Despite the elections, the provisional government remained in office until April 1985 when the king appointed the new government always entrusting it to Al-Amrani (Lamrani) who, however, in September 1986 was forced to resign for health reasons. Izz Al-Din Al-Iraqi succeeded and immediately faced a heavy opposition situation, created by left-wing extremists, but above all by organized groups of Islamic fundamentalists. Many of them were sentenced to death, but in favor of their amnesty the king was pronounced in 1987/88, with the aim of protecting the human rights of the population more.
In March 1992 Hassan II brought a further amendment to the Constitution to ensure a better balance between legislative and executive power.
One of the most important tasks carried out by Morocco in recent years has been the mediation between the Organization for the Liberation of Palestine and Israel, which led to mutual recognition in September 1993.
King Hassan II during the early years 90, continued to pursue a policy more open to opposition and manifested its intention to involve progressive forces in government responsibilities. For this reason, in 1995 two of the most prominent personalities among the opponents of the regime returned to Morocco. One was Abd al-Rahman Yusufi, head of the Socialist Union of Popular Forces, and the other Muhammad al-Basri, founder of the same party and the National Union of Popular Forces.
During all that year the attempts to create a national unity government were in vain, but in 1996 the opposition forces decided to vote in favor of all the constitutional amendments proposed and submitted to a popular referendum.
These amendments proposed a two-chamber Parliament, one of representatives, to be elected by direct suffrage and one of councilors elected by indirect suffrage. Throughout 1996 and much of 1997 the government was busy quelling the various protests of students and many other sectors, all caused by lack of work, by the present high rate of illiteracy, especially in the Maghreb, by too deep differences social and the continuous infiltration of Islamism, especially on the Algerian side.
Political elections were held between November and December 1997 which distributed the majority of the votes to the 4 oppositions. The first party on the left was the Socialist Union of Popular Forces, which thus also became the country’s first party. And this for the House of Representatives, while for that of the Councilors the majority of votes went to parties close to the right-wing government block.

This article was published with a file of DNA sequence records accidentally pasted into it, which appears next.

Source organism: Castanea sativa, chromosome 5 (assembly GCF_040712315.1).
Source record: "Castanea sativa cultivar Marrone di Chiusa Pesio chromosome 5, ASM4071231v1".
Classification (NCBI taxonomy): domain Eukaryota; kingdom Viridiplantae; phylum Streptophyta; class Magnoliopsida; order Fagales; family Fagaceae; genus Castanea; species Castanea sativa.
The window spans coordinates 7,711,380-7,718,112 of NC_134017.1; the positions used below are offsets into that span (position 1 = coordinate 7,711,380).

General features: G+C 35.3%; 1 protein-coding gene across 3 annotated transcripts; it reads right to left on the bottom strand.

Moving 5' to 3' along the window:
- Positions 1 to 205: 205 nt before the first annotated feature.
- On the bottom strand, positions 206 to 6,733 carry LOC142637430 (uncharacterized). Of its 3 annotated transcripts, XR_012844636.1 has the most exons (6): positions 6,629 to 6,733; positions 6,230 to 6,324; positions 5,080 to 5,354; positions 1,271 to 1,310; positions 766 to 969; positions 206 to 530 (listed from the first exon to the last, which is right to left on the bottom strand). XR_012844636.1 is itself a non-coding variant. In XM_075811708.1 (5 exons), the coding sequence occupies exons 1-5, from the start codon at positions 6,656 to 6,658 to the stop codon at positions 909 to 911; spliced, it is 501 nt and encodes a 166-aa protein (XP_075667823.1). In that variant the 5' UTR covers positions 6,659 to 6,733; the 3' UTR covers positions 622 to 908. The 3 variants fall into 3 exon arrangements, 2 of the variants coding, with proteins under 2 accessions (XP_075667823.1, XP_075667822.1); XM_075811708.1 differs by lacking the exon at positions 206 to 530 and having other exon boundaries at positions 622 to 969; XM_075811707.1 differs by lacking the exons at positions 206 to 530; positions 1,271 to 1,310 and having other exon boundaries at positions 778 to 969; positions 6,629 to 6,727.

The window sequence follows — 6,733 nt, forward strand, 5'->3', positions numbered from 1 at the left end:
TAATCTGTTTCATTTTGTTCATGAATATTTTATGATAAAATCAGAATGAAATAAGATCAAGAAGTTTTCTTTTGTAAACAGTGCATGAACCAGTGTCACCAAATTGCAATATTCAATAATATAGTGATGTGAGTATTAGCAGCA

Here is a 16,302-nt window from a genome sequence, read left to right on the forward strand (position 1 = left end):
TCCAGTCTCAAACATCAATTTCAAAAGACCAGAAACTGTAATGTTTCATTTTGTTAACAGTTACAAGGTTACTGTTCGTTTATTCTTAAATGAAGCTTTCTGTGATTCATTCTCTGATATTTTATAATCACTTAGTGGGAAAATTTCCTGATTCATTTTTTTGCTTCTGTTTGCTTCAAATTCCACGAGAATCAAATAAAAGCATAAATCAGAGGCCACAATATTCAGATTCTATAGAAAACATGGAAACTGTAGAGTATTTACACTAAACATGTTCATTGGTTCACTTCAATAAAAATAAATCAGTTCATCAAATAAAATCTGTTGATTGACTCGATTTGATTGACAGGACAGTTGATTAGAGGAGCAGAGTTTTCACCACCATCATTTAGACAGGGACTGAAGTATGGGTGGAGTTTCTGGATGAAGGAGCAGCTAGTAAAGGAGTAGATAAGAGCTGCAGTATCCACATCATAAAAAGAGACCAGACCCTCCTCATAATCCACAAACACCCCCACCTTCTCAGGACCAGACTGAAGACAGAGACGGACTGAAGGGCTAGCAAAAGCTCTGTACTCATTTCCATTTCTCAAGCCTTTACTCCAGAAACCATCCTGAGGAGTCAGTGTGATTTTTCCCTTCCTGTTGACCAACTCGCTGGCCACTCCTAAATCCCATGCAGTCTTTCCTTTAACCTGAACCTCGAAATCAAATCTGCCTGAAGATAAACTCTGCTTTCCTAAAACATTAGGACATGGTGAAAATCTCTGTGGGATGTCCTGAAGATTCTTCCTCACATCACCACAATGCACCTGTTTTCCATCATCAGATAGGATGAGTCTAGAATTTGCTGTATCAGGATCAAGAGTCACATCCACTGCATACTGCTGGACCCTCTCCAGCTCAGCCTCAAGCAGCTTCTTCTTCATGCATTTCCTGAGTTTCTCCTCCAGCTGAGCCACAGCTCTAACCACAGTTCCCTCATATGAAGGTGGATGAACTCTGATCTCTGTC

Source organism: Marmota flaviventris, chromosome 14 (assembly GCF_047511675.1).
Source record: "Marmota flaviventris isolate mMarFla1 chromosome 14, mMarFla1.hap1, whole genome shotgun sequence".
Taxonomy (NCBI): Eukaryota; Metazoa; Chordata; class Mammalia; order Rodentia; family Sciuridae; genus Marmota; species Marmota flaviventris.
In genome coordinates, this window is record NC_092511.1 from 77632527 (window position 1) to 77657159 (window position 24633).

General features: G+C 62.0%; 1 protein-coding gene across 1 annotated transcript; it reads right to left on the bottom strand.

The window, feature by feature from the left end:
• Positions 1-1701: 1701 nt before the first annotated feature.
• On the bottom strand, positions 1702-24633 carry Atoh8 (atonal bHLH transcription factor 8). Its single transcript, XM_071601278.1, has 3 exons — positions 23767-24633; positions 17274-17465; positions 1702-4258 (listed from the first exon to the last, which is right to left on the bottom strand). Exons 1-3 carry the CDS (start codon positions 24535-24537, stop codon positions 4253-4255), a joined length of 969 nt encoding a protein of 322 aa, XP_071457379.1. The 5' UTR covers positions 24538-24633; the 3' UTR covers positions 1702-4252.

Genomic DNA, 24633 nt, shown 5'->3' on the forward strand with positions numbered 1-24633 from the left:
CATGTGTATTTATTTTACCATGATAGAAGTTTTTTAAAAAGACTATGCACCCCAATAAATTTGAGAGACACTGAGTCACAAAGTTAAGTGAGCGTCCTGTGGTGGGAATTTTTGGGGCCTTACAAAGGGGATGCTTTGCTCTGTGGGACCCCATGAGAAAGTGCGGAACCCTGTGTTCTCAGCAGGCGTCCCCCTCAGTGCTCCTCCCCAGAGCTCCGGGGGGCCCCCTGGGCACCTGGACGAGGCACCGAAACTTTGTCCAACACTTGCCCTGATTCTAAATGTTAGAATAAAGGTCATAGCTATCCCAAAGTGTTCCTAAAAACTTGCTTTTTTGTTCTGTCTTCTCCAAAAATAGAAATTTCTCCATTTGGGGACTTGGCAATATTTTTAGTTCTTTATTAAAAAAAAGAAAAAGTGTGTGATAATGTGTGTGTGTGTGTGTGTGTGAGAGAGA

In March 1998, a socialist, Abderrahman Yusufi, was called to compose the first center-left coalition government of Morocco. Except for some privileges which the king refused to deprive himself of, such as the direct election of the country’s strong man, the Minister of the Interior Driss Basri, made immediately operational, by approving important decrees that led to a greater contribution to health and education and a greater attention to those human rights, for too long disregarded by past regimes.
In the international arena, Morocco, while expressing its intention not to isolate itself, also remained outside the Organization of African Unity. This is because this organization had recognized and admitted the Sahrawi Arab Democratic Republic, founded in 1976 by the Polisario Front, that is, the national liberation movement of Western Sahara. Previously, that is towards the 1980s, Morocco had started massive colonization works in that area, encouraging Moroccan citizens to settle there. Saharawi forces then intervened to hinder Moroccan works with looting and sabotage in order to prevent their occupation. Armed clashes then began and United Nations intervention had been requested. After the ceasefire, a referendum was proposed for the self-determination of the Saharawi people, which never occurred due to the always ready and growing difficulties posed by the Polisario Front. And the question had remained unsolved.
Morocco, after Egypt, was one of the first countries to recognize the state of Israel in September 1994. But in 1997 it found itself in a critical position towards that state when the Arab League interrupted the dialogue that should have led to normal relations diplomatic all Arab countries. This is because, in the meantime, the Israeli Prime Minister Netanyahu had declared that he wanted to establish himself more widely in the Har Homa area of East Jerusalem.
Relations with European countries were considerably strengthened even if there were disputes over fishing rights in the Mediterranean. And also with Spain there had been a situation of conflict due to the suspected involvement of Morocco in a trafficking of illegal immigrants to the Iberian peninsula. But with Spain also another problem had arisen. This concerned the areas of Ceuta and Melilla, Spanish outposts on the northern coasts of Morocco, of which Premier Yusufi claimed sovereignty since April 1998.
On July 23, 1999 Hassan II died; his successor son Sidi Muhammad, crown prince, ascended the throne with the name of Muhammad VI.